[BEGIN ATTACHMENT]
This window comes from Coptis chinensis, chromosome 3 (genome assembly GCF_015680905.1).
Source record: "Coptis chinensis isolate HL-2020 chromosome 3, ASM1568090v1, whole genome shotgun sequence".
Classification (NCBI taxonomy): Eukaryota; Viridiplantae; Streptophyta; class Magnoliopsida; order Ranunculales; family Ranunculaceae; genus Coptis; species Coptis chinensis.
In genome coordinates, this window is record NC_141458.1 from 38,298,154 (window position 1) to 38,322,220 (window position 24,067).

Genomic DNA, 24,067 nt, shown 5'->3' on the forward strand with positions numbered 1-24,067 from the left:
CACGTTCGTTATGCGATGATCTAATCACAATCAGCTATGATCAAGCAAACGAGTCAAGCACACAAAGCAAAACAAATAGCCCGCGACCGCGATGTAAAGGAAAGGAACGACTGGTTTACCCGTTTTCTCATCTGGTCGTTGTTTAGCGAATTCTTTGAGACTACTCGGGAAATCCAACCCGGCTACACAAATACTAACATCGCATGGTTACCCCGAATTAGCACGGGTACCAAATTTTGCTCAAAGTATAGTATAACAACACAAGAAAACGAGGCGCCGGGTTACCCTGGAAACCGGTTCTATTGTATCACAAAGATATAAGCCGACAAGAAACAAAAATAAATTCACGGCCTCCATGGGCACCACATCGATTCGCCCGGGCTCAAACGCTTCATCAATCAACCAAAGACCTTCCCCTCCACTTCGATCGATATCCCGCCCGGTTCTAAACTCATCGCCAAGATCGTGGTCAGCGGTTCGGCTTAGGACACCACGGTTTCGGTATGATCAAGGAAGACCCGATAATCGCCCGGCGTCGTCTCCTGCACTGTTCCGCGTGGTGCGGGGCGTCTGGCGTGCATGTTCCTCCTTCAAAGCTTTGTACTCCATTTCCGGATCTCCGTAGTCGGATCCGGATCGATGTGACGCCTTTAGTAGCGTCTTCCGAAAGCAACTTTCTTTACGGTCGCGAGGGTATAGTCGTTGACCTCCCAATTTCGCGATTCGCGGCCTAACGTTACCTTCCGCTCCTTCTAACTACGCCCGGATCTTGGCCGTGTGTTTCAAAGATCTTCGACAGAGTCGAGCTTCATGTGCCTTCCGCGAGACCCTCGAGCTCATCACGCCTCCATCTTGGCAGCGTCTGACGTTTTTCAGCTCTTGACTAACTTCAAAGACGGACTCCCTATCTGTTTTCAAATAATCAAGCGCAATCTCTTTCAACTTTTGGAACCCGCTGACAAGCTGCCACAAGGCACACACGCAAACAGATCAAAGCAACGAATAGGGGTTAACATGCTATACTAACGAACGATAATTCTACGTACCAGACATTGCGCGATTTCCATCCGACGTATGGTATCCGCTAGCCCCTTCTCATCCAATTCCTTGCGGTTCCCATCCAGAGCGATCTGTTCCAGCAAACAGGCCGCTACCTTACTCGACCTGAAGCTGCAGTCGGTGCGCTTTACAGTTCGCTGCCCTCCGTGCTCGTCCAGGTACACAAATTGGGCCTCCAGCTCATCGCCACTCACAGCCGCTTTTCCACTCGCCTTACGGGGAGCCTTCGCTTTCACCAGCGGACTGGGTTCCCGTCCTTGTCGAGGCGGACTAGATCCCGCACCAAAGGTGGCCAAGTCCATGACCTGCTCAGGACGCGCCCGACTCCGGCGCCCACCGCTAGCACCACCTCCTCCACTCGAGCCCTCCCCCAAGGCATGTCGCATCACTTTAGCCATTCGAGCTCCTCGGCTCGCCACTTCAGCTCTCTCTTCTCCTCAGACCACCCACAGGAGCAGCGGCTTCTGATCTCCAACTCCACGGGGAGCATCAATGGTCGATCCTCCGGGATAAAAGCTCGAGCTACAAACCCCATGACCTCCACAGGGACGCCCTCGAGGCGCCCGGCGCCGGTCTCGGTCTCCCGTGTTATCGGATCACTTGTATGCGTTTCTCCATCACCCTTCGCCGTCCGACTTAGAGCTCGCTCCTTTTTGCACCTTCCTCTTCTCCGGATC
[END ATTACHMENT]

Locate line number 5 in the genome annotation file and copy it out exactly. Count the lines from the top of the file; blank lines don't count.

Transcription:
Genomic DNA, 24,067 nt, shown 5'->3' on the forward strand with positions numbered 1-24,067 from the left: